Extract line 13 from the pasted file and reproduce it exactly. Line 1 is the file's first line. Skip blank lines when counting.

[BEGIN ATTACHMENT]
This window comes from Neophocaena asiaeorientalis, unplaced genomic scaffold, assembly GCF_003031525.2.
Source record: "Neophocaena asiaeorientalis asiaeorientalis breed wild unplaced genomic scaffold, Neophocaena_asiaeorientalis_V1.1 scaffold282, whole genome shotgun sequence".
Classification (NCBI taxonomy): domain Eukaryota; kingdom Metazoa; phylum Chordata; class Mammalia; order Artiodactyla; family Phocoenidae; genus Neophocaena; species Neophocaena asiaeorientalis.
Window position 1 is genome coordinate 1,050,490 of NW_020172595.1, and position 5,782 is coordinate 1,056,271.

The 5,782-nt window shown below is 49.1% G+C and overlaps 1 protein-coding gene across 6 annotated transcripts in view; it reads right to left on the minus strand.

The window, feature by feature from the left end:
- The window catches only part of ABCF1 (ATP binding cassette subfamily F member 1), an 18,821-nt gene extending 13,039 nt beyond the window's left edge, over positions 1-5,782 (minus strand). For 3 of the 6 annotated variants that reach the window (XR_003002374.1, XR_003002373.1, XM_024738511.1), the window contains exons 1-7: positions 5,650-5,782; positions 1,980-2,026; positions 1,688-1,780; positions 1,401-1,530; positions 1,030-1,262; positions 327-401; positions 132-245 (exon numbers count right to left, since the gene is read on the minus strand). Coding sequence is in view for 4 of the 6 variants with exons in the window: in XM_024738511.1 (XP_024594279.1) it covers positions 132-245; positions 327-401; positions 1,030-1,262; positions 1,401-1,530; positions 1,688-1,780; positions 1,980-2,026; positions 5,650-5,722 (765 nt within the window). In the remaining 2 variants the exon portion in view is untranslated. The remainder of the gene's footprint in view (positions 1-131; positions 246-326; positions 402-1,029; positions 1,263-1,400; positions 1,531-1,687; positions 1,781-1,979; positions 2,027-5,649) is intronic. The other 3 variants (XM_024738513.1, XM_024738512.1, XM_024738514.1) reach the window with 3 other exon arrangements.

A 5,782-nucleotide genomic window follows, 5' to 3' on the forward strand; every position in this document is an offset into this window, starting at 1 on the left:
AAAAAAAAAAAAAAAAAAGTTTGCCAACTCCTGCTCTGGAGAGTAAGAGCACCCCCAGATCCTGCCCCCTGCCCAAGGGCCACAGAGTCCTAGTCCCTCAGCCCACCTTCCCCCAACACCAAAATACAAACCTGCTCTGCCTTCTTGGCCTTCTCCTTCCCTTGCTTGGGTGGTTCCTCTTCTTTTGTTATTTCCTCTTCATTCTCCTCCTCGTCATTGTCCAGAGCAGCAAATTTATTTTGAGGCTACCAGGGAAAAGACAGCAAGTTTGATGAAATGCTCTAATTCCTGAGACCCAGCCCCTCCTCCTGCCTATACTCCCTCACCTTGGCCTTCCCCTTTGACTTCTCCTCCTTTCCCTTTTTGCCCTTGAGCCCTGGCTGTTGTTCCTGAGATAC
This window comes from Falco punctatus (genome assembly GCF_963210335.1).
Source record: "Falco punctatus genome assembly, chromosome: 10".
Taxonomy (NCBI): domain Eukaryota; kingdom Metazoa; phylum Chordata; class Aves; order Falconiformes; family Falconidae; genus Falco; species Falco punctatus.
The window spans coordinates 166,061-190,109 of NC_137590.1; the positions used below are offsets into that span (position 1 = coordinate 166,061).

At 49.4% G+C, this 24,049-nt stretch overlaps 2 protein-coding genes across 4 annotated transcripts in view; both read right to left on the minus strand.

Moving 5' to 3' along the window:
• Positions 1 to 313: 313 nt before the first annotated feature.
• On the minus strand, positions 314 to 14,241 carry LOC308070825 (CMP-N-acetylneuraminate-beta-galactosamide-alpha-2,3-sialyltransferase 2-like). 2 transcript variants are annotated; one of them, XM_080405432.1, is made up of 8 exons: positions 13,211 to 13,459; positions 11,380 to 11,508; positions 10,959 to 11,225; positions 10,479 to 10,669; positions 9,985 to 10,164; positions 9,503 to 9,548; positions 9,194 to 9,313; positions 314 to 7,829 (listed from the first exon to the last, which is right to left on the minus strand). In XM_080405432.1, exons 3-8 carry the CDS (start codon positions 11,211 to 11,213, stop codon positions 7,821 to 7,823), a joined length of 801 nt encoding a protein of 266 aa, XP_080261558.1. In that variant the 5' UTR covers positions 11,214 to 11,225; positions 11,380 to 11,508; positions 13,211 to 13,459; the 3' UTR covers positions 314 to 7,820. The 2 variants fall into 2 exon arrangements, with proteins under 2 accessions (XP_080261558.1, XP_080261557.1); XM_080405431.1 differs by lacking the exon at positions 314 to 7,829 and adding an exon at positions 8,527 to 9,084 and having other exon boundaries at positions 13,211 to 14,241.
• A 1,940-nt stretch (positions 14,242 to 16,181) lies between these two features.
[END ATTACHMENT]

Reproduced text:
The window spans coordinates 166,061-190,109 of NC_137590.1; the positions used below are offsets into that span (position 1 = coordinate 166,061).